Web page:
Avatar Height vs. Vehicle Users in Second Life: Statistics

My head explodes when I contemplate statistics. However, it is important for Second Life vehicle designers like me to understand our audiences. Read on for a brief treatment of avatar height as it relates to vehicle users, and what that might mean for vehicle designers. I’ll present the data, then discuss how I got it.

Avatar height has a lot to do with vehicles. Specifically, how big do you make the vehicle such that it fits the pilot/driver and any desired passengers comfortably? Will you need to fold them up with an animation so that the avatar collision box won’t interfere with vehicle functionality?

As in RL, the fashion among top tier vehicles tends to run toward “snug-fitting.” Av heights can naturally range from 1.1 to 2.4m, but users aren’t evenly distributed among this range.

The following table presents the quantiles for height among vehicle users in SL, expressed in units of SL’s native metric system.


Height (m)

100% Max








75% Q3


50% Median


25% Q1








0% Min


n = 739,777

mean = 1.91 m

For those of you reflexively going zomgwtf, the tight range between quantiles 1 and 3 suggest that a big chunk of SL users are tightly clustered with respect to height. In this case, they happen to be clustered near the median height, 2.0 m.

For those of you still going zomgwtf, here’s a nice picture (click for full size):

Use-weighted vehicle user height distribution

Notice a few things:

1) You can see from the graph that most all users are within +/- 0.2 meters of 2.0 m tall.

2) See the uptick on the left hand of the graph? Those are tinies (1.1 m) and ageplayers (1.2 m). Haha! I’m kidding. Sort of.

3) From a biometry standpoint (and a sociology of virtual worlds standpoint), these results are endlessly fascinating. Recall from your biology class that many physical characteristics, including human height, are normally distributed. That is, there are roughly an equal number of people taller and shorter than the average, and symmetrically so when you graph it out, as above.

That is clearly not the case “here” in Second Life. Vehicle users for whatever reason tend to favor being taller, but not extremely tall, and *extremely* short. The distribution pictured above isn’t by any means normal.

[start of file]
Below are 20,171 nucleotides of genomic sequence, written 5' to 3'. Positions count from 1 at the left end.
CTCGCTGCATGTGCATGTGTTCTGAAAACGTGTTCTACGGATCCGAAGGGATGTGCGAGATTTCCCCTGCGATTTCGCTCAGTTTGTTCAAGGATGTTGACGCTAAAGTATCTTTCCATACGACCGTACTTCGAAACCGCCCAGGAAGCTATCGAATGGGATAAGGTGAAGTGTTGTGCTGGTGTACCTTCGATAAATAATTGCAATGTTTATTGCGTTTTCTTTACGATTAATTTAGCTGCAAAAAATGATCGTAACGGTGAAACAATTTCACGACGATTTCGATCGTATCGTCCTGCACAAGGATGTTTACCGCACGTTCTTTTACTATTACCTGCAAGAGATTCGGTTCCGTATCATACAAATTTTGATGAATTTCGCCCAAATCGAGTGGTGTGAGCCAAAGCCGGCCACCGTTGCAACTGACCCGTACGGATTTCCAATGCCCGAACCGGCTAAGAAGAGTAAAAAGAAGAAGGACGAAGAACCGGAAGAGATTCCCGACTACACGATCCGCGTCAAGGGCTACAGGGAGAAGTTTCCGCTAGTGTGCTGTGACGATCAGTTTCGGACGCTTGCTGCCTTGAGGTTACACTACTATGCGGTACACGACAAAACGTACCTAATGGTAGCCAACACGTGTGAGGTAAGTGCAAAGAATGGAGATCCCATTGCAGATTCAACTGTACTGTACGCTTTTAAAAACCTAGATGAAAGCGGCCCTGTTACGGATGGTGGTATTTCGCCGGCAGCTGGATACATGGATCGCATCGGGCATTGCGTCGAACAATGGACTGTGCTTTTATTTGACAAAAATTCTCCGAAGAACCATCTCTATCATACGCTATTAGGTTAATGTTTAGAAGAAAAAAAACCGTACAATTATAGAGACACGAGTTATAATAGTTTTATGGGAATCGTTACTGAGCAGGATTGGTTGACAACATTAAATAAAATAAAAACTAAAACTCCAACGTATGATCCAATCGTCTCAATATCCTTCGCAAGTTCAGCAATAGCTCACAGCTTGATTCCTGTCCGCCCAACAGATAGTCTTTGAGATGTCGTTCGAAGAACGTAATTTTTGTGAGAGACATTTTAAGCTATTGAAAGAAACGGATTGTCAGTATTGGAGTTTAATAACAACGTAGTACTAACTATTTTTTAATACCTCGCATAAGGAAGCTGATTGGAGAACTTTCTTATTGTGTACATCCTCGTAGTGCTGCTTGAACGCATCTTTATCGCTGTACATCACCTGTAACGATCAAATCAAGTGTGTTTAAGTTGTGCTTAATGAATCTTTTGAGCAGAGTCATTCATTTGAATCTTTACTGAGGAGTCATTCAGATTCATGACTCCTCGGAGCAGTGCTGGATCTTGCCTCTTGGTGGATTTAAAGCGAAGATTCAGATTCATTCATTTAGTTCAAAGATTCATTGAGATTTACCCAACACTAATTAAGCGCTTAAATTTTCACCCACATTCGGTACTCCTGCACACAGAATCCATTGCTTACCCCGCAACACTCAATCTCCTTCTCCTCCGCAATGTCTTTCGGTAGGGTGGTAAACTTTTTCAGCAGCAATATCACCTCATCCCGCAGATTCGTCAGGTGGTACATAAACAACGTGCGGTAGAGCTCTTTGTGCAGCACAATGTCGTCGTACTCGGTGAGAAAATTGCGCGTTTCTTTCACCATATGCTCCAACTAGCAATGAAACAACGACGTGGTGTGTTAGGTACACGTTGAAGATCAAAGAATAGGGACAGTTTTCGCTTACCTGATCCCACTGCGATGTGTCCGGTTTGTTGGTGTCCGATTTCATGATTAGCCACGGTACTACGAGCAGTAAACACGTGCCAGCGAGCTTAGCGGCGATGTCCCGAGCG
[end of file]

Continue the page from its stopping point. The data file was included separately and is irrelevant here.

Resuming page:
Specifically, we can use skewness and kurtosis to look at HOW non-normal SL heights are. For those of you trained in experiments, Kolmogorov-Smirnov D is 0.1839, p < 0.01. For those of you not trained in experiments, the SL distribution doesn’t model RL at all.

But that’s true in many ways. 😉

Now, these are use-weighted data, meaning that vehicle users who drive/pilot more often are accounted for more heavily. Non-use weighted data are similar enough in this case that it isn’t worth my time to report.

Twinity Beta versus Second Life

So I get an email today that the Twinity beta test now has room for me. Joy.

Dear Logan,

There is now a space open for you in the Twinity beta!
You have the opportunity to be one of the very first
people to see Twinity, the new virtual world that mashes
up real and virtual life.

Signing up for Twinity is free.

And so forth and so on with a link to the client download. So I run through the setup screens and I get dumped into a world map. Very pretty.

Twinity World Map

It is all glowy-when-you-mouseover a country. So I select a country, but nothing much really happens. I select one a buncha times, still zip. Not to be stymied, I look around, see a list of cities at the bottom of the screen, and find a “create place” button. That sounds promising. Off we go. Along the way, I see that I am either registered user number 310, or number 310 currently online. Who knows?

I go through the create place dialog. For some reason Twinity constrains me to create my location in one of four or so cities in my selected country, the USA. So I pick New York out of the list, and name my little place after my actual city.

Then Twinity gives me the chance to select the layout of my place from a short list of templates, like club, atelier place, etc. Finishing these options, I create my place and voila, there I am.

Right away I see that this Twinity has something over Second Life. It drags you along on rails and makes you learn how to… do whatever it is you’re supposed to do in Twinity. My little avatar, we’ll call him Joe Chubbycheeks, shows up in a nicely texture-baked flat or apartment.

Joe Chubbycheeks